Lebanese cabinet members have ordered an unspecified number of Beirut port officials to be put under house arrest as an investigation into how the substance believed to have caused a massive, deadly explosion was stored at the port for years, numerous sources reported.
As the death toll from the explosion inches past 100 people, with thousands more injured, Beirut’s hospitals have been inundated with patients, and countless are left with destroyed homes. An official letter surfaced online after the Tuesday explosion, revealing that the head of the customs department had warned over the years of a huge stockpile of ammonium nitrate stored in a hangar in the port, asking for a way to remove it, the AP reported.
In the letter, the customs official warned of the “dangers if the materials remain where they are regarding the safety of (port) employees.” The letter proposes the material be exported or sold to a Lebanese explosives company. (RELATED: Report: More Than 70 People Dead In Beirut, Over 3,700 Injured In Explosion)
Ammonium nitrate is a potentially explosive component of fertilizer, and was reportedly stored at the port in a 2,750-ton cargo since 2013 after being intercepted from a confiscated ship. After a fire broke out nearby, the cargo was believed to have been detonated.
The resulting scenes of destruction were one the city had not seen in years since its civil war and other conflicts. The explosion was equal to the force of a 3.5-magnitude earthquake that people in Cyprus reported being able to sense from hundreds of miles away.
“There are no words to describe the catastrophe that hit Beirut last night,” President Michael Aoun said Wednesday according to the AP. He pledged a transparent investigation that would punish those responsible for the blast, and the government declared a two-week state of emergency to fully mobilize the military.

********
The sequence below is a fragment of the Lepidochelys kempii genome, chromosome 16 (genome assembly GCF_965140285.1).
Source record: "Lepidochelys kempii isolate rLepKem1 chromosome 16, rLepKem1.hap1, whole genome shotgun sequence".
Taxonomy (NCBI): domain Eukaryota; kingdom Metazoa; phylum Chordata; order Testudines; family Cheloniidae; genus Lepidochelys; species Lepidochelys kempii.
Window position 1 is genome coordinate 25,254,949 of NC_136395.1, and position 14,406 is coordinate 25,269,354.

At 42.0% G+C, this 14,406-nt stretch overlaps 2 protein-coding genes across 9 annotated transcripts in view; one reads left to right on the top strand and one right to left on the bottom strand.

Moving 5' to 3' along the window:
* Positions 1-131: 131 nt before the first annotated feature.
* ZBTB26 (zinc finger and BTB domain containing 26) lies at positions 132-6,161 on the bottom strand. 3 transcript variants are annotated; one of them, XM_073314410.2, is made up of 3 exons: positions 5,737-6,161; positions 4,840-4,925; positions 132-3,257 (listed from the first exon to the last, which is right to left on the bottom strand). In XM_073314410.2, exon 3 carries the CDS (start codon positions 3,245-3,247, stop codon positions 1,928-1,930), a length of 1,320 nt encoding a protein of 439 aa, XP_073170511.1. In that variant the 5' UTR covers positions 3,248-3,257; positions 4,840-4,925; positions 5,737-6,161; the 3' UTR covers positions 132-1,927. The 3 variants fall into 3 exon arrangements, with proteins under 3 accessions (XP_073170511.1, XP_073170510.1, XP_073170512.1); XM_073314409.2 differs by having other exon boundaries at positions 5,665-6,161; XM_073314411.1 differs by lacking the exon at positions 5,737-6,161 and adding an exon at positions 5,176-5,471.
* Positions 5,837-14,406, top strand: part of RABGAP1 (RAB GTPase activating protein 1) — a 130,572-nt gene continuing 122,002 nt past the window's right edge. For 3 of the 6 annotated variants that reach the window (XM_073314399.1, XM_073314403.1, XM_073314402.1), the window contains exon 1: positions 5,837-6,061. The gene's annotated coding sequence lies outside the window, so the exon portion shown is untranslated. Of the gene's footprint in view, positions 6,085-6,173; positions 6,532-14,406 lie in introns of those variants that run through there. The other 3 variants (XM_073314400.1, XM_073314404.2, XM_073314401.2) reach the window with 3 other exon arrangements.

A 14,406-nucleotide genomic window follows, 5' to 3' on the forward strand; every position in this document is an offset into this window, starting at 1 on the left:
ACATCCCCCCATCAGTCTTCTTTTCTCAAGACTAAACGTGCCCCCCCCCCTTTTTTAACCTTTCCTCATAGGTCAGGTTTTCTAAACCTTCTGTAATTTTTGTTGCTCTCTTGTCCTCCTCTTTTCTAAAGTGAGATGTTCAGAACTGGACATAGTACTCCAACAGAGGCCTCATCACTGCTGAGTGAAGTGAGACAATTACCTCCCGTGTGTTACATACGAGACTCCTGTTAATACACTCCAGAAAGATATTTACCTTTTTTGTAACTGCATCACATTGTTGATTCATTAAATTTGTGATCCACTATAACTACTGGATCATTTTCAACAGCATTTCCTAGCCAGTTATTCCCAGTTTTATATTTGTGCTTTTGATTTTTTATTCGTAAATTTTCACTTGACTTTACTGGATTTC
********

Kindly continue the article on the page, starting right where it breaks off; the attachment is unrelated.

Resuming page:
An unknown number of people remain missing, while more than 4,000 people were injured. Complicating search efforts was the lack of electricity, a frequent occurrence in Lebanon decades after its civil war that ended in 1990.
The explosion deepened and reinforced the anger of many Lebanese who have expressed their indignation towards the elite ruling class, a sense that culminated in protests in 2019. The country faces its most severe economic crisis in modern history, with the lira having lost more than 80% of its value since October 2019.
“We need everything to hospitalize the victims, and there is an acute shortage of everything,” Hamad Hassan, the Lebanese health minister, told local news stations on Wednesday morning according to the New York Times.